I've heard about and read about RAID throughout the years and understand it theoretically as a way to help e.g. server PCs reduce the chance of data loss, but now I am buying a new PC which I want to be as fast as possible and have learned that having two drives can considerably increase the perceived performance of your machine.
In the question Recommendations for hard drive performance boost, the author says he is going to RAID-0 two 7200 RPM drives together. What does this mean in practical terms for me with Windows 7 installed, e.g. can I buy two drives, go into the device manager and "raid-0 them together"?
I am not a network administrator or a hardware guy, I'm just a developer who is going to have a computer store build me a super fast machine next week. I can read the wikipedia page on RAID but it is just way too many trees and not enough forest to help me build a faster PC:
RAID-0: "Striped set without parity" or "Striping". Provides improved performance and additional storage but no redundancy or fault tolerance. Because there is no redundancy, this level is not actually a Redundant Array of Inexpensive Disks, i.e. not true RAID. However, because of the similarities to RAID (especially the need for a controller to distribute data across multiple disks), simple strip sets are normally referred to as RAID 0. Any disk failure destroys the array, which has greater consequences with more disks in the array (at a minimum, catastrophic data loss is twice as severe compared to single drives without RAID). A single disk failure destroys the entire array because when data is written to a RAID 0 drive, the data is broken into fragments. The number of fragments is dictated by the number of disks in the array. The fragments are written to their respective disks simultaneously on the same sector. This allows smaller sections of the entire chunk of data to be read off the drive in parallel, increasing bandwidth. RAID 0 does not implement error checking so any error is unrecoverable. More disks in the array means higher bandwidth, but greater risk of data loss.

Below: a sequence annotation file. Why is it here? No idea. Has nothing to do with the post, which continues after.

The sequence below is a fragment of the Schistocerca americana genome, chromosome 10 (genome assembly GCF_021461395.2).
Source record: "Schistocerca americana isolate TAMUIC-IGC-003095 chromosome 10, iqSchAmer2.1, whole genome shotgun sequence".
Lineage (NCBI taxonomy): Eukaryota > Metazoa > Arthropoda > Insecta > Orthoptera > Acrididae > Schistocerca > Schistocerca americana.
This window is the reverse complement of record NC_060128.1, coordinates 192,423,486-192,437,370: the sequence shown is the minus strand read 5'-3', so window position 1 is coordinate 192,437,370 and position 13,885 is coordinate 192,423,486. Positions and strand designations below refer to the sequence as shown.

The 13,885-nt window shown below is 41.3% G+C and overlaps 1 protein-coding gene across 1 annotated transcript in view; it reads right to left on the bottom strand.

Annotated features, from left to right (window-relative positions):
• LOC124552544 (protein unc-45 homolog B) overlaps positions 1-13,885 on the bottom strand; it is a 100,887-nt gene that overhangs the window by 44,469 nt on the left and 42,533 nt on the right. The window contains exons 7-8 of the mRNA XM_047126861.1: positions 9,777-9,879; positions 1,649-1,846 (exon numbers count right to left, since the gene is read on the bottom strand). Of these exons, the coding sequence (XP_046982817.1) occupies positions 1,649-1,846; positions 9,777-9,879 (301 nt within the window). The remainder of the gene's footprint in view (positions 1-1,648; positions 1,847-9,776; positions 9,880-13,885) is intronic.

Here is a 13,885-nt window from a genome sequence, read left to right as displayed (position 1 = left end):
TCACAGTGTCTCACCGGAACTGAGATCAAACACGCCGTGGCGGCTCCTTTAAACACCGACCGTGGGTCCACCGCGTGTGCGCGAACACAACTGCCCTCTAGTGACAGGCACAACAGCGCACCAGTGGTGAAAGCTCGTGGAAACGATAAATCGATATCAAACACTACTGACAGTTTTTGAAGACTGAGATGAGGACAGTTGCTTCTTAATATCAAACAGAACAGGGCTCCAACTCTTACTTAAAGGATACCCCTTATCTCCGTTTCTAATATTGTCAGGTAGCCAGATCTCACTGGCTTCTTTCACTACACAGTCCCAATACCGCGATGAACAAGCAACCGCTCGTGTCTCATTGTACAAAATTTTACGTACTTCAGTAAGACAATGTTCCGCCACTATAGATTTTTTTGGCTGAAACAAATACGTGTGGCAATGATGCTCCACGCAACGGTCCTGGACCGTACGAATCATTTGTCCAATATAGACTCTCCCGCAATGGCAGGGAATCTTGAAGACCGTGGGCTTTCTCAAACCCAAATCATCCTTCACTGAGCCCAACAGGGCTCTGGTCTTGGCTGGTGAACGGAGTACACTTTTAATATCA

So in plain English, how can "RAID-0" help me build a faster Windows-7 PC that I am going to order next week?